Jerry Seinfeld Channels Volkswagen’s Classic ‘Think Small’ Ad to Tout His Netflix Series

New season of Comedians in Cars Getting Coffee debuts on July 6

Jerry Seinfeld enlisted friend Matthew Broderick for his Comedians in Cars Getting Coffee trailer. Netflix
Headshot of Jason Lynch

Jerry Seinfeld is channeling one of the most famous ad campaigns of the past century to celebrate Comedians in Cars Getting Coffee’s move from Sony Crackle to Netflix for its upcoming season.

In the new trailer for Season 10 of Seinfeld’s series, in which he chats and drives around with his favorite comedians, Seinfeld pays homage to DDB’s famous “Think Small” Volkswagen campaign from the 1960s.

The spot is bookended with black and white segments featuring Seinfeld in a black Volkswagen Beetle alongside a crash-test dummy wearing a “Comedian” sign.

“This year, practically everyone is coming out with brand new, even longer, more complicated shows. Don’t you have enough to keep track of without trying to remember, who’s a wizard? Who’s a machine? Who’s a zombie?” Seinfeld asks, as Matthew Broderick, in a lab coat, fetches him coffee.

“Our average episode is only 14 minutes long. Unlike our competitors, we’re not trying to take you away from all you have to do,” says Seinfeld. “We think one car, two comedians and some coffee is plenty. We like to think short.”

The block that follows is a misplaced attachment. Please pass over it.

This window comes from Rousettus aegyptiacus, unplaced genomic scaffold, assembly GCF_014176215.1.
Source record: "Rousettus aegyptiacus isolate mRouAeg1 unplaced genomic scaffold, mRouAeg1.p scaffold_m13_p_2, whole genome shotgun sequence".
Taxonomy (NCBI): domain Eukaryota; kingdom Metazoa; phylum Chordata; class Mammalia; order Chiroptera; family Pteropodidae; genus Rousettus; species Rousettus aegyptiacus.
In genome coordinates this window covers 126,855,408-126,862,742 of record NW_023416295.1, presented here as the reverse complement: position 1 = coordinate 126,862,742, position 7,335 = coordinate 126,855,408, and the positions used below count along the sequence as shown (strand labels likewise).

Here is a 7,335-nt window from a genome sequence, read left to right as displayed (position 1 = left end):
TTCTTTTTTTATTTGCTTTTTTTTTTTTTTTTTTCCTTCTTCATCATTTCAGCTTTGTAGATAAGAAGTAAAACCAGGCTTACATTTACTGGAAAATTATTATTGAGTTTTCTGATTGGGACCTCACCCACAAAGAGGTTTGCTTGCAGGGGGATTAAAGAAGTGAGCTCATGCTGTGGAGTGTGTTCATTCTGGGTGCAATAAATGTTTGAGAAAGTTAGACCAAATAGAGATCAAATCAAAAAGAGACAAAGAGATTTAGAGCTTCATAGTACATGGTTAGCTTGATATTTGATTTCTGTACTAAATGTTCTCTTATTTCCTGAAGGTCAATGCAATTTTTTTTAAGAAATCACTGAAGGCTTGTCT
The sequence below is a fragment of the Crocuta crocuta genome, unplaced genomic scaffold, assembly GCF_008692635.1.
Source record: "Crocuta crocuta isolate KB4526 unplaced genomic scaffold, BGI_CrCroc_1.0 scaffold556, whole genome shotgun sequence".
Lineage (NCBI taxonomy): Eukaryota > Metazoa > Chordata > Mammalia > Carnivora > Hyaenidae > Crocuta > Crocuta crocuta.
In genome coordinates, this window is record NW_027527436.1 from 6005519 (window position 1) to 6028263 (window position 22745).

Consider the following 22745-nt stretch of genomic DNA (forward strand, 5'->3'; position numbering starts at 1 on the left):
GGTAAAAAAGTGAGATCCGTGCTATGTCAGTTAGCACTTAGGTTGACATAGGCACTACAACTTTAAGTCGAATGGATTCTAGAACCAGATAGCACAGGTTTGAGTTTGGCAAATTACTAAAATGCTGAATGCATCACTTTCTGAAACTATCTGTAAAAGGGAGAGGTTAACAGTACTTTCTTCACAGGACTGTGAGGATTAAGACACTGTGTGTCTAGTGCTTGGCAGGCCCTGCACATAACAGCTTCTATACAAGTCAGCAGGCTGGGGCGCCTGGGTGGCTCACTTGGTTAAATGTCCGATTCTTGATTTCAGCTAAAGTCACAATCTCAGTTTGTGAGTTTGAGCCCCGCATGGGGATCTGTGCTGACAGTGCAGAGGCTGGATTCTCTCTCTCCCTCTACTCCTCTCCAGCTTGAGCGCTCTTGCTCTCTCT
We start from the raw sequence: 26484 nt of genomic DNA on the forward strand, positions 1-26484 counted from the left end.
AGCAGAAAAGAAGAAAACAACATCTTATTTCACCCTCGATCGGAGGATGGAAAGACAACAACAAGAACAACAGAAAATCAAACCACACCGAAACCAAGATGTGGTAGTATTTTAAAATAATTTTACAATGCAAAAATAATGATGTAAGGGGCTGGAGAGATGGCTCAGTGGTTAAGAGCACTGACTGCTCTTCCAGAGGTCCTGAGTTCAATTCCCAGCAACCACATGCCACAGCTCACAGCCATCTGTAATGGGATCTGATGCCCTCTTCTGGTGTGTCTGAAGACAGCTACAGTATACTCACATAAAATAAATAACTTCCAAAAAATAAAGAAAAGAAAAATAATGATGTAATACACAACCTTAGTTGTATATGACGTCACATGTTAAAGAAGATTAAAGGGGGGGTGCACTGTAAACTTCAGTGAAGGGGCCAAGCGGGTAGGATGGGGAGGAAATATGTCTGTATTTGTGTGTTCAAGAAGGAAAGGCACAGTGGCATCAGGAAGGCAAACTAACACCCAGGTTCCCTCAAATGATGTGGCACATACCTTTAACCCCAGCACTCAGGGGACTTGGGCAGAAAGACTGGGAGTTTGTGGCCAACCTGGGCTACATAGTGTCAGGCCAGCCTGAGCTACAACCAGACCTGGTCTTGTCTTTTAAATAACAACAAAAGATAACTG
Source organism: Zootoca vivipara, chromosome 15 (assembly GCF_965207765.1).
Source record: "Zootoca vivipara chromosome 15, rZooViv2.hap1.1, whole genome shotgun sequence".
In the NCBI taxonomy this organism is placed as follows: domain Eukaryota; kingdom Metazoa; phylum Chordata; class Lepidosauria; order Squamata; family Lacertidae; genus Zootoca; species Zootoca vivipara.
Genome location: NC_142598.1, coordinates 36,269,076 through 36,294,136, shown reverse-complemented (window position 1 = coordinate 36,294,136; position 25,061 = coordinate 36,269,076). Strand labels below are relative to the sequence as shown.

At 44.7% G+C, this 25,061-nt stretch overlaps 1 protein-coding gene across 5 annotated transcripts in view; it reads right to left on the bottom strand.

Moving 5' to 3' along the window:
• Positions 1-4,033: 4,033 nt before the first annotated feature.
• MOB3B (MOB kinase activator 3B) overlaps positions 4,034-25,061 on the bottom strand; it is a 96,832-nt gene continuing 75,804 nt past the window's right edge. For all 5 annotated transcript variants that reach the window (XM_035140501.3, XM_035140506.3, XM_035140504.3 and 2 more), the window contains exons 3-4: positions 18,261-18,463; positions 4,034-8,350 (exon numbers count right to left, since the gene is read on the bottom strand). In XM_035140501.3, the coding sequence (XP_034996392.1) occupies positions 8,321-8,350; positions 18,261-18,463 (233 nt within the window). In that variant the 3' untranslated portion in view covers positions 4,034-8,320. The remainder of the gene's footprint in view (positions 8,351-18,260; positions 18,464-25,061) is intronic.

The trailer also includes clips from the show’s tenth season, which airs on Netflix beginning July 6 and features Kate McKinnon, Ellen DeGeneres, Dave Chappelle, Hasan Minhaj, Dana Carvey, Neil Brennan, Tracy Morgan, Brian Regan, Alec Baldwin, Zach Galifinakis, John Mulaney and the late Jerry Lewis.

The first nine seasons of Comedians in Cars Getting Coffee aired on Crackle (now called Sony Crackle) before Seinfeld moved to Netflix last year in a $100-million deal that also gave Netflix rights to all previous seasons of the show.

The “Think Small” campaign was just one example of DDB’s groundbreaking work for the German automaker at the time.

@jasonlynch Jason Lynch is TV Editor at Adweek, overseeing trends, technology, personalities and programming across broadcast, cable and streaming video.